Greetings Kind People of the Earth-
As we transition into 2017, the world gets much more complicated, and we will have many ways and reasons to test our resolve, our strength, our calm and our courage. Whatever happens, it is time to remember our connection with the Earth and natural cycles, and so here is a lighthearted message from “The Mother of Time” :)
In this “new year” it is important to look at the calendar to which we refer when we use these dates.
The year “2017” is what we commonly call this New Year, using the calendar count brought to us by Pope Gregory XIII in October 1582.
The motivation for the reform was to stop the drift of the calendar with respect to the equinoxes and solstices—particularly the vernal equinox, which set the date for Easter celebrations. Transition to the Gregorian calendar would restore the holiday to the time of the year in which it was celebrated when introduced by the early Church. The reform was adopted initially by the Catholic countries of Europe. Protestants and Eastern Orthodox countries continued to use the traditional Julian calendar and adopted the Gregorian reform after a time, for the sake of convenience in international trade. The last European country to adopt the reform was Greece, in 1923.
However, there are many, many other ways to calculate “Time” and here are just a few…
|Ab urbe condita||2769|
|British Regnal year||64 Eliz. 2 – 65 Eliz. 2|
|Chinese calendar||乙未年 (Wood Goat)
4712 or 4652
— to —
丙申年 (Fire Monkey)
4713 or 4653
|– Vikram Samvat||2072–2073|
|– Shaka Samvat||1937–1938|
|– Kali Yuga||5116–5117|
|Japanese calendar||Heisei 28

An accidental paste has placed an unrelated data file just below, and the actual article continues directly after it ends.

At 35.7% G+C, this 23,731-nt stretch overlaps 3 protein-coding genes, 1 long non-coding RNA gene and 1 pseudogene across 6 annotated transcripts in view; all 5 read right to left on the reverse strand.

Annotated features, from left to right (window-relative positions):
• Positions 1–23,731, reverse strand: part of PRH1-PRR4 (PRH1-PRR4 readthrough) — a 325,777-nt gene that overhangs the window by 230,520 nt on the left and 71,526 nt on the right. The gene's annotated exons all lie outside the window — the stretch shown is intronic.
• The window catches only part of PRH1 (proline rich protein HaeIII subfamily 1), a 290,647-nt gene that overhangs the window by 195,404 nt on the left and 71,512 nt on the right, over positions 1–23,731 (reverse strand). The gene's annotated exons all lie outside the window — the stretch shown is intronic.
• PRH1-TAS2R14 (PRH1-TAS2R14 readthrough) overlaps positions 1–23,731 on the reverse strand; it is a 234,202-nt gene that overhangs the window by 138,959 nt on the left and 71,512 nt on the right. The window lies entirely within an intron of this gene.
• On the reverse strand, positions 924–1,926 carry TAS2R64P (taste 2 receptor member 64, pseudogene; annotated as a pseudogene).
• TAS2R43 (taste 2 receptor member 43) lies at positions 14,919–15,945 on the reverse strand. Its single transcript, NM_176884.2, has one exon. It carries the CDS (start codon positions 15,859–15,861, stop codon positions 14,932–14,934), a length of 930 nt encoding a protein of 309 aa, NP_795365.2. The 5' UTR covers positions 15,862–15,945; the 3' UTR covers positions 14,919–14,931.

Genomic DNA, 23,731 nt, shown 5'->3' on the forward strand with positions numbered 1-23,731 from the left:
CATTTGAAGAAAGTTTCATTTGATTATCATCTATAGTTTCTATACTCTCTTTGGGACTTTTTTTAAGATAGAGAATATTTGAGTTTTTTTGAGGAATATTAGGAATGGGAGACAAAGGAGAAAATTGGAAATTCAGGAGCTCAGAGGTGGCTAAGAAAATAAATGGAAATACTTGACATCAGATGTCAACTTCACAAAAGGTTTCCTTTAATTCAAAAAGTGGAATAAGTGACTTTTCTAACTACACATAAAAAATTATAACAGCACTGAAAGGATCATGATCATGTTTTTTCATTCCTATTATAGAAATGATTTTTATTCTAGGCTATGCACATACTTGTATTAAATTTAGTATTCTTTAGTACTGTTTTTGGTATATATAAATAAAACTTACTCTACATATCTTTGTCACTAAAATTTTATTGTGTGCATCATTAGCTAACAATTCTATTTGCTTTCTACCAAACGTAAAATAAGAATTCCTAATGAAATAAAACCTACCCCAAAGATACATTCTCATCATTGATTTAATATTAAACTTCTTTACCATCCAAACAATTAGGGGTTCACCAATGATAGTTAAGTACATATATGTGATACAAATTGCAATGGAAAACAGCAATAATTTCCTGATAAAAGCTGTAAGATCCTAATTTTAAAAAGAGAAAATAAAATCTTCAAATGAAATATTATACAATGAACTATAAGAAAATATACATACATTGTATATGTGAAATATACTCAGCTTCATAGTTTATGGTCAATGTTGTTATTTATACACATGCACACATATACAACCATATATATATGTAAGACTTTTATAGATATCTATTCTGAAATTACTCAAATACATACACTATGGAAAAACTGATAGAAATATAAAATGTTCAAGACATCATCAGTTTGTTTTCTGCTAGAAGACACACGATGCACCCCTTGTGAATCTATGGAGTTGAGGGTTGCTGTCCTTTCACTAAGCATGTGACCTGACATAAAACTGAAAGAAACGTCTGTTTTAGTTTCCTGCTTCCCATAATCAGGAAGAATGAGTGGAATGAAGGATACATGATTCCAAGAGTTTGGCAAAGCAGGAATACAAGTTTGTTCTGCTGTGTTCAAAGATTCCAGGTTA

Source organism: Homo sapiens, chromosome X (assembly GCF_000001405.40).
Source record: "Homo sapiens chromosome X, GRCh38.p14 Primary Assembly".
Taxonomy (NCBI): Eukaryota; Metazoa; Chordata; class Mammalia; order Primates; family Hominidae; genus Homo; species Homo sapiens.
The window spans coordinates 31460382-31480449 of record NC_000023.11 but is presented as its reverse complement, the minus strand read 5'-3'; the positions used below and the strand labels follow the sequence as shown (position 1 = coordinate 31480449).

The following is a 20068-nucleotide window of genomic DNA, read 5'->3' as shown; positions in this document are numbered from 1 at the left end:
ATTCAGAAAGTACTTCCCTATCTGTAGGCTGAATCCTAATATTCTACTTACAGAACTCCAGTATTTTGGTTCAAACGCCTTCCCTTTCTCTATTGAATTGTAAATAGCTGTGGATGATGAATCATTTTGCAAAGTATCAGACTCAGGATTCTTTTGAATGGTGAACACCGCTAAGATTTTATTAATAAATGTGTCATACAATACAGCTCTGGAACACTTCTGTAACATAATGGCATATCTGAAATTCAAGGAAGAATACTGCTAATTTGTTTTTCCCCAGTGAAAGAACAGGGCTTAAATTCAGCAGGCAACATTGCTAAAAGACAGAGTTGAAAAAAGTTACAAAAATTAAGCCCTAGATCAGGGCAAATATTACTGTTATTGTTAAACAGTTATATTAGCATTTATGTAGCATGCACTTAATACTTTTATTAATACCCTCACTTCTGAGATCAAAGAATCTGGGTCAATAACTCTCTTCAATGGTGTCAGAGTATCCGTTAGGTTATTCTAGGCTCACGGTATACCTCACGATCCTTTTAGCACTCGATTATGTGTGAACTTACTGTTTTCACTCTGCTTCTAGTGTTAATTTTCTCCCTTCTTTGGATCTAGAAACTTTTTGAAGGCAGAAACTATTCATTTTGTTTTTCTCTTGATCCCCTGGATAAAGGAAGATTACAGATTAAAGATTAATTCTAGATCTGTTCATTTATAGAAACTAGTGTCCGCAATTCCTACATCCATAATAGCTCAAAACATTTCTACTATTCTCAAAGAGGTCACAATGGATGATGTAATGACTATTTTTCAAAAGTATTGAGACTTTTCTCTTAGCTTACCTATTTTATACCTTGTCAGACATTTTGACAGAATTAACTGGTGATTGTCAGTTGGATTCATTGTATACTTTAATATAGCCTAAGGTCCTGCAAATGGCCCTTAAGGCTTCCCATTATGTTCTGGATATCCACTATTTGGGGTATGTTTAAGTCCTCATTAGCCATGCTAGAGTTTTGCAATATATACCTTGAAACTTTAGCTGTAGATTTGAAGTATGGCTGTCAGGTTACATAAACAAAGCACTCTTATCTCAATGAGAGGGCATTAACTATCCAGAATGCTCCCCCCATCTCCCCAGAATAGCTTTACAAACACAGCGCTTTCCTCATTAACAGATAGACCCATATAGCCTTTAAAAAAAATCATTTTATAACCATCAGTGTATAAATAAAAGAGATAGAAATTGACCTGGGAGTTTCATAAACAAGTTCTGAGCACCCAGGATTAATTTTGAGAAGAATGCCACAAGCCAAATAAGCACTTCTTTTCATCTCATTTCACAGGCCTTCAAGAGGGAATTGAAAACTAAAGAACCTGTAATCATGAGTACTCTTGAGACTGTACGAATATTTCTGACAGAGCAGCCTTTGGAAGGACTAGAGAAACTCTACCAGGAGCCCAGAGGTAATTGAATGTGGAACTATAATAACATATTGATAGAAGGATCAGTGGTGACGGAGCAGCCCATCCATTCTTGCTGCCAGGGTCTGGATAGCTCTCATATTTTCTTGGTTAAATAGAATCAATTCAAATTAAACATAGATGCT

|Julian calendar||Gregorian minus 13 days|
|Minguo calendar||ROC 105
|Thai solar calendar||2559|
|Unix time||1451606400 – 1483228799|
The transition from “old” calendars to this new Gregorian Calendar was a slow process, and it is one we do not generally learn about in school. However, it is important for Earth Honoring People to understand that the “calendar” is one taken around the world with colonialism and has separated populations of People from the cycles of the Earth and local celebrations. While we may use these dates as a common language, we must remember that this calendar is not “THE” calendar. It is but one way to look at “time”.
Again, from Wikipedia:
During the Middle Ages, under the influence of the Catholic Church, many Western European countries moved the start of the year to one of several important Christian festivals—25 December (supposed Nativity of Jesus), 25 March (Annunciation), or Easter (France), while the Byzantine Empire began its year on 1 September and Russia did so on 1 March until 1492 when the new year was moved to 1 September.
In common usage, 1 January was regarded as New Year’s Day and celebrated as such, but from the 12th century until 1751 the legal year in England began on 25 March (Lady Day). So, for example, the Parliamentary record lists the execution of Charles I on 30 January as occurring in 1648 (as the year did not end until 24 March), although modern histories adjust the start of the year to 1 January and record the execution as occurring in 1649.
Most Western European countries changed the start of the year to 1 January before they adopted the Gregorian calendar. For example, Scotland changed the start of the Scottish New Year to 1 January in 1600 (this means that 1599 was a short year). England, Ireland and the British colonies changed the start of the year to 1 January in 1752 (so 1751 was a short year with only 282 days) though in England the start of the tax year remained at 25 March (O.S.), 5 April (N.S.) till 1800, when it moved to 6 April. Later in 1752 in September the Gregorian calendar was introduced throughout Britain and the British colonies (see the section Adoption). These two reforms were implemented by the Calendar (New Style) Act 1750.
For this time we offer this video prayer for each and all of us.
In this time of separation and forgetfulness we pray to the four directions. May the wisdom of Nature be felt in my heart. May we remember that gratefulness is our path to understanding.